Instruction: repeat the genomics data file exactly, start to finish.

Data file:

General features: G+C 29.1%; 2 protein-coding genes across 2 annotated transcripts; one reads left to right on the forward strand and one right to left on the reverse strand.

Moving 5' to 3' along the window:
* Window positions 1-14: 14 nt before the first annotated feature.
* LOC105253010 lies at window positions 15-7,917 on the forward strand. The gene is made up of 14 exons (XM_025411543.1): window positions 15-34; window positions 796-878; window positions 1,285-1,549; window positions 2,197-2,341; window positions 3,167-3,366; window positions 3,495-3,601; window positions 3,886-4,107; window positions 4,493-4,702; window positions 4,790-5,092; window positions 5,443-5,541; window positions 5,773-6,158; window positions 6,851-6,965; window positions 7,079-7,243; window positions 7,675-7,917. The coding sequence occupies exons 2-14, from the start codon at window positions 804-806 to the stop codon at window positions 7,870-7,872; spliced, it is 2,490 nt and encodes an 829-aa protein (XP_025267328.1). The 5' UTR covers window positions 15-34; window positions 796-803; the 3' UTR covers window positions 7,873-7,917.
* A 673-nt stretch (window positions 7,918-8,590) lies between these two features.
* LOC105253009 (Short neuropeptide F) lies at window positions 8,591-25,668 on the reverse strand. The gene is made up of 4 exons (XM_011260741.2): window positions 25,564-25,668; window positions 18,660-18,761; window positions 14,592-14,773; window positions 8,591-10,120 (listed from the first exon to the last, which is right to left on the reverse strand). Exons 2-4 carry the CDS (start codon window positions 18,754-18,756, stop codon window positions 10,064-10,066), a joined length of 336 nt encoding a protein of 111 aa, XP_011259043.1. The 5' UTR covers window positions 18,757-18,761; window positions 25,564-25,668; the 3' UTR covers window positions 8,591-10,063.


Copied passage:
General features: G+C 29.1%; 2 protein-coding genes across 2 annotated transcripts; one reads left to right on the forward strand and one right to left on the reverse strand.

Moving 5' to 3' along the window:
* Window positions 1-14: 14 nt before the first annotated feature.
* LOC105253010 lies at window positions 15-7,917 on the forward strand. The gene is made up of 14 exons (XM_025411543.1): window positions 15-34; window positions 796-878; window positions 1,285-1,549; window positions 2,197-2,341; window positions 3,167-3,366; window positions 3,495-3,601; window positions 3,886-4,107; window positions 4,493-4,702; window positions 4,790-5,092; window positions 5,443-5,541; window positions 5,773-6,158; window positions 6,851-6,965; window positions 7,079-7,243; window positions 7,675-7,917. The coding sequence occupies exons 2-14, from the start codon at window positions 804-806 to the stop codon at window positions 7,870-7,872; spliced, it is 2,490 nt and encodes an 829-aa protein (XP_025267328.1). The 5' UTR covers window positions 15-34; window positions 796-803; the 3' UTR covers window positions 7,873-7,917.
* A 673-nt stretch (window positions 7,918-8,590) lies between these two features.
* LOC105253009 (Short neuropeptide F) lies at window positions 8,591-25,668 on the reverse strand. The gene is made up of 4 exons (XM_011260741.2): window positions 25,564-25,668; window positions 18,660-18,761; window positions 14,592-14,773; window positions 8,591-10,120 (listed from the first exon to the last, which is right to left on the reverse strand). Exons 2-4 carry the CDS (start codon window positions 18,754-18,756, stop codon window positions 10,064-10,066), a joined length of 336 nt encoding a protein of 111 aa, XP_011259043.1. The 5' UTR covers window positions 18,757-18,761; window positions 25,564-25,668; the 3' UTR covers window positions 8,591-10,063.